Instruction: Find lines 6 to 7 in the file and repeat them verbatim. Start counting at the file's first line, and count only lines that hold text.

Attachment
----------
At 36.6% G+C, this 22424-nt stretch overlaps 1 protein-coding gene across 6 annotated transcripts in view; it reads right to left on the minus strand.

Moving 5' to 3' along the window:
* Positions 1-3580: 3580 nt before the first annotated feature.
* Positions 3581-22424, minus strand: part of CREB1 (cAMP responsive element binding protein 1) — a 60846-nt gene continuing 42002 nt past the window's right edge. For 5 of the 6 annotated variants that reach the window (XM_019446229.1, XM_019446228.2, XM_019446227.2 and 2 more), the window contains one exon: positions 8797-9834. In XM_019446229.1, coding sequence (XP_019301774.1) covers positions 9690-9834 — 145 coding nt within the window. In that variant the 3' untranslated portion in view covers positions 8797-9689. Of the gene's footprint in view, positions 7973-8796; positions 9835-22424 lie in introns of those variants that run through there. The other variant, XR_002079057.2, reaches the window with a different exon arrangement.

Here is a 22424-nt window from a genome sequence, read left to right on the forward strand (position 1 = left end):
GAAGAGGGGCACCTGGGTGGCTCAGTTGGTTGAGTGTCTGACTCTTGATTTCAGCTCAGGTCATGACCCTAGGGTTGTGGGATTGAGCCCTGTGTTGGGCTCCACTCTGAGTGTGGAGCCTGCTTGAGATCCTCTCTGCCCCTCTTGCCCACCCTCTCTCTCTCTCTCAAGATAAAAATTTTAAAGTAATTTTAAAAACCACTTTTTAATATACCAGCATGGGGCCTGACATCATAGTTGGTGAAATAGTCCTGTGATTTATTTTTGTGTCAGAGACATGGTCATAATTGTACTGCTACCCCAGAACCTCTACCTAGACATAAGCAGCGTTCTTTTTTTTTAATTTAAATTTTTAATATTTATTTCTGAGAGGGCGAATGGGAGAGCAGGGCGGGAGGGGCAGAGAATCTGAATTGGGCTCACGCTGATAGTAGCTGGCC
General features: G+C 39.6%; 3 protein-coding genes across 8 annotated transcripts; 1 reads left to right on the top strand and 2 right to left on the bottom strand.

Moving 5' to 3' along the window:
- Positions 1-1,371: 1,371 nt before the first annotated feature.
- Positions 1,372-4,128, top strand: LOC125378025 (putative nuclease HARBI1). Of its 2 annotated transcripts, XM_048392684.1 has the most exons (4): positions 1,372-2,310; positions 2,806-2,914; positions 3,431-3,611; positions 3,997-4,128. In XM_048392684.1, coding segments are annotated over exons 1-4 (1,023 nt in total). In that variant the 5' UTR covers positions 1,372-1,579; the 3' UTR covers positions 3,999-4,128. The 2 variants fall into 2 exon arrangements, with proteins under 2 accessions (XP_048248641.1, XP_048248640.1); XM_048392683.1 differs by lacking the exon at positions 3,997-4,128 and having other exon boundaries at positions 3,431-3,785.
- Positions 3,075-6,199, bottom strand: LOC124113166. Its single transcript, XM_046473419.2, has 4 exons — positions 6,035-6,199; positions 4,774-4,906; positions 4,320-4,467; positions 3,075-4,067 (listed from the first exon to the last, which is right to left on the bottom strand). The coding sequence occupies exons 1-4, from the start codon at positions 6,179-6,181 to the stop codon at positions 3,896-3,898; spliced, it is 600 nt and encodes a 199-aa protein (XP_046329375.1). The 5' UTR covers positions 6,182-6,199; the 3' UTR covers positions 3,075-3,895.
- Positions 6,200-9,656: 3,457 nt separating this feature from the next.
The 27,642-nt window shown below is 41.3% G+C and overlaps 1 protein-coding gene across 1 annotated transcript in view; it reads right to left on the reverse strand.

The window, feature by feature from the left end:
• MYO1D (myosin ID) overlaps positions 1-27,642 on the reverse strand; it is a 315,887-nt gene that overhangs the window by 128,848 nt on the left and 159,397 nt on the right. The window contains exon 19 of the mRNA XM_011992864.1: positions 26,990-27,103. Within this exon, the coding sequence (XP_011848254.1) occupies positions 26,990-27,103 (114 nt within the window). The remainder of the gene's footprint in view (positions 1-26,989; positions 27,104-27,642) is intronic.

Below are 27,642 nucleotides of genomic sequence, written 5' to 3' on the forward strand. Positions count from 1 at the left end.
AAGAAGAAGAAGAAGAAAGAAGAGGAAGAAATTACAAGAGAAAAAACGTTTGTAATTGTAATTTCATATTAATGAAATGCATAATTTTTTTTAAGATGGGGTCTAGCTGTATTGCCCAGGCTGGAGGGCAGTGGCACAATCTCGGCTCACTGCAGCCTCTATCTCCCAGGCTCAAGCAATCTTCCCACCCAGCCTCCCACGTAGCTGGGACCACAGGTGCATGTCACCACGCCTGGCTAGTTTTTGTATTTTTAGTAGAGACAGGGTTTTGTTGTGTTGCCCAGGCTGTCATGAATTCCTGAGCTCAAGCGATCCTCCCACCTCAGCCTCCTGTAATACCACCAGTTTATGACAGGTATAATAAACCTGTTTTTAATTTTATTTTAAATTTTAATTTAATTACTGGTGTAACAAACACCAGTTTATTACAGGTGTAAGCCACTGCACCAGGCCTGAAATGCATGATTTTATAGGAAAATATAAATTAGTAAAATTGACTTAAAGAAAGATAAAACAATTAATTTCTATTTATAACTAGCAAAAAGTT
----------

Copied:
GAAGAGGGGCACCTGGGTGGCTCAGTTGGTTGAGTGTCTGACTCTTGATTTCAGCTCAGGTCATGACCCTAGGGTTGTGGGATTGAGCCCTGTGTTGGGCTCCACTCTGAGTGTGGAGCCTGCTTGAGATCCTCTCTGCCCCTCTTGCCCACCCTCTCTCTCTCTCTCAAGATAAAAATTTTAAAGTAATTTTAAAAACCACTTTTTAATATACCAGCATGGGGCCTGACATCATAGTTGGTGAAATAGTCCTGTGATTTATTTTTGTGTCAGAGACATGGTCATAATTGTACTGCTACCCCAGAACCTCTACCTAGACATAAGCAGCGTTCTTTTTTTTTAATTTAAATTTTTAATATTTATTTCTGAGAGGGCGAATGGGAGAGCAGGGCGGGAGGGGCAGAGAATCTGAATTGGGCTCACGCTGATAGTAGCTGGCC
General features: G+C 39.6%; 3 protein-coding genes across 8 annotated transcripts; 1 reads left to right on the top strand and 2 right to left on the bottom strand.